Hello to All,
From part 1…..
At a little before 7:00 the line formed to go into the theater, so show and tell was over and the real show was about to begin.
I was excited to see this movie. In a past life of getting on airplanes and flying into various parts of the country to work in wafer fabs as a high tech trouble-shooter, I found myself in California and Arizona often, two places where the elusive EV1 could actually be seen touched, and yes, even driven if one was fortunate enough. I drove EV1s in San Diego, and I drove EV1s in Phoenix. Though not nearly as lucky as those who were leasees of EV1s, I did get to drive perhaps twenty EV1s over a period of maybe three years. I got to see the Impact, too, the forerunner of the EV1, and got to see and sit inside ‘Sunnyside Up’, the race prepped EV1 that went 183 mph and set a world speed record for a production electric car. Rod Wilde raced drag raced his Maniac Mazda against this car and beat it (to the dismay of the GM engineers) while we were both in Phoenix. I’ve even drag raced White Zombie against Marvin Rush in his EV1…what a fun memory that is (video up at Plasma Boy Racing). I loved the EV1, itâ€™s truly one of the world’s great cars.
During its heyday, an EV1 was available for rent through ‘EV Rentals’, a subdivision of Budget Car Rental. I took advantage of this, and got to know the good folks at the LA Airport’s Budget Car Rental well. Whenever I had business in that area, instead of flogging some wheezing econocar gasser and adding to the LA Basin’s pollution problem, I was whirring about in a high performance electric car, the fabulous EV1 (driving experience story at the links page of Plasma Boy Racing)! When I first heard of the idea that one could actually rent this rare and exotic car, it seemed too good to be true, and it reminded me of the tales told by aging hotrodders of a time when the legendary AC Cobra, an ultra hi performance muscle car, could be rented from â€˜Hertz Rent a Carâ€™. Today, any sane hotrodder would give his left arm for a chance to get a ride in a for real AC Cobra, so to think that â€˜anybodyâ€™ with a driverâ€™s license could merely waltz into a Hertz Rental facility, drop down some pocket change, and go out and wreak havoc on poor saps in their Mustangs, GTOs, and Vettes, is well, the stuff that makes great stories! Of course, an original Cobra is a highly valued, rare collectible that broke all the rules, set the bar high, and today represents a time gone by. At the time, I remember thinking that some day, aging EVers (guys like me) would tell tales of how one could rent an exotic, rare, limited production, hi performance EV1. Today, the EV1, like the Cobra, is a highly valued, rare collectible (for museums that hide them away when GM tells them to) that broke all the rules, set the bar high, and today represents a time gone by. Back to the movie….
Before the movie began, Chris addressed us all, which really added to the whole thing. All I can say, is WOW! Chris and all involved did a terrific job.
The film is expertly crafted with great camera work and full fidelity, well mixed audio. A highlight for me, was music by Joe Walsh during a drag race scene between a Hummer and an EV1. Other highlights was seeing lots of folks I’ve spent time with either in person or through correspondence, from Chelsea Sexton involved with the EV1 program (she and I hung out together, then she handed me the keys to an EV1 in Phoenix and told me to go play with the car), to former GM CEO Robert Stemple (wrenched on EVs with him in Orlando), to Iris and Stan Ovshinsky (had a wonderful discussion about NiMH batteries with them at EVS 14), to Alan Cocconi (met him one night in the Arizona desert), to Dough Korthof (traveling through Oregon in his Honda EV Plus), Wally Rippel (his first EV was a Datsun 1200)…it was like I was â€˜partâ€™ of this movie and that I had lived through the whole thing with everybody. Yes, there are parts of this movie where I thought I might be offended, such as the areas dealing with politics, but it was handled in a way that didnâ€™t seem to be â€˜bashingâ€™ for bashing sake, rather, it was dealt with on a factual basis that left the viewer feeling it was up to them to decide…good job, Chris. So great was this movie, that my eyes welled up several times (I canâ€™t say tears for fear of ridicule by male compatriots) during certain scenes. Imagine, a documentary with this kind of power! Even if one is not already an environmentalist or EVer, this movie would move them as well.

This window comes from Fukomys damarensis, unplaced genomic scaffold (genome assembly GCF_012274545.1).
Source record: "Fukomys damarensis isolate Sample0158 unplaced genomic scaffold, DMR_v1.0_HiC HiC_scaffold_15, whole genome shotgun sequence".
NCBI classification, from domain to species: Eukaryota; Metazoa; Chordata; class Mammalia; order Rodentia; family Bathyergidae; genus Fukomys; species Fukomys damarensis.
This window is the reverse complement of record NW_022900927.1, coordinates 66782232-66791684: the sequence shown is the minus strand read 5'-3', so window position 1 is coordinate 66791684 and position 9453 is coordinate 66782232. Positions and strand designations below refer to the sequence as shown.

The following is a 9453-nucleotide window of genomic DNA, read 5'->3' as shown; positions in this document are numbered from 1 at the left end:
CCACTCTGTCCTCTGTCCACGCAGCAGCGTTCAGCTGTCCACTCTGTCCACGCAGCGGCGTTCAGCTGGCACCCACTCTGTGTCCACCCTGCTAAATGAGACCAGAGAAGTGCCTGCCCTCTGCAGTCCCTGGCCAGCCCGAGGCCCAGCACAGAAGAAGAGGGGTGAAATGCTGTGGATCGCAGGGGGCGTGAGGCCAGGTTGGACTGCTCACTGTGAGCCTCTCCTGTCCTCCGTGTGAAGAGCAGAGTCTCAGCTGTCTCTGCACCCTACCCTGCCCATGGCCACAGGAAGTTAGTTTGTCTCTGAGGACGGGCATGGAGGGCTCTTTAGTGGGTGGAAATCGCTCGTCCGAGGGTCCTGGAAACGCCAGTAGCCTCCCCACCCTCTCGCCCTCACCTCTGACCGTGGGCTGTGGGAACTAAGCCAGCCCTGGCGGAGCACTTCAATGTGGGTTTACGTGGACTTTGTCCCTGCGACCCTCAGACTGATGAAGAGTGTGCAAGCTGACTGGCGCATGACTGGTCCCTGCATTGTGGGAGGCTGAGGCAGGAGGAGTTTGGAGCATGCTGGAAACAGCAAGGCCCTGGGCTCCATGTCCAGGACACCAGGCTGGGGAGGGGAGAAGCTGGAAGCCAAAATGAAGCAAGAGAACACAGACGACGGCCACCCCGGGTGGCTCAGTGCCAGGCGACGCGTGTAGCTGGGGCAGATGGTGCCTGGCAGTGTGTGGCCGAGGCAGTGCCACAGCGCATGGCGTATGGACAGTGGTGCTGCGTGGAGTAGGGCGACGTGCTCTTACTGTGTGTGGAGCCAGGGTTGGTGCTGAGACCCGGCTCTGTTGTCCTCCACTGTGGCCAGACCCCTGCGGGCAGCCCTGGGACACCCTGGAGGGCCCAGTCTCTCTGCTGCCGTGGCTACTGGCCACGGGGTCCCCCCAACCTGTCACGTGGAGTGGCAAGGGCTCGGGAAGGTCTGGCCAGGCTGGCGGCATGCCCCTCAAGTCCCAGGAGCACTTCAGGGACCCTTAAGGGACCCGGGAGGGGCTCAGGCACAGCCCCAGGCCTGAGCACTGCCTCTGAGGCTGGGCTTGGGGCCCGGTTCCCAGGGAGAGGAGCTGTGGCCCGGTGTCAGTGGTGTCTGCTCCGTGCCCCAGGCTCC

After the lights came back up, it was open forum question and answer time with Chris and others. A proud moment for me, was when all those who had electric cars were asked to stand, where we received a huge round of applause.
After the show, Chris was the ultimate host, handing out large format posters and autographing them for all who asked. When the time was right (no, this is not a Cialis commercial), Chris and I had a great one on one discussion about the film. We discussed our mutual appreciation of Joe Walsh where I learned Joe was an EV1 leasee…didnâ€™t know that! Walsh normally does not allow his music to be used in movies, but he was happy to give permission for use in this film. Too much to cover in this area, but let it suffice to say Chris and I had lively conversations as the night went on.
As things were winding down, Chris and friends joined us back outside for the anticipated Zombie ride…or should I say rides? Tim was instructed by my wife to not get too crazy on the streets, while I was standing behind her silently mouthing â€˜NAIL ITâ€™. Chris asked for his life to be spared…too bad no video footage was shot of all this fun. It wasnâ€™t the best setup for a full blown Zombie experience. The Hollywood district of Portland is very congested with cramped streets, lots of traffic, people everywhere…you just canâ€™t do 100 mph down Sandy Boulevard! Tim left with Chris and disappeared into the night for a good 15 minutes, while we all worried that maybe they had wrapped themselves around a telephone pole somewhere. They returned though, and Chrisâ€™ EV grin was pretty large! I would later see lots of 30 foot long tire patches in the area where they had been. Chris said he could only imagine what the car could do if they hadnâ€™t had such a tight area to drive through. We did see Tim launch the car once as they were leaving a stoplight, and the front tires popped off the ground a little, so at least Chris got to feel that gut distorting torque As he got out of the car, one of the first things he said was, â€œThat does it, Iâ€™m coming back for the Portland EV Drag races in August!â€ In my head I said, â€œMission accomplished!â€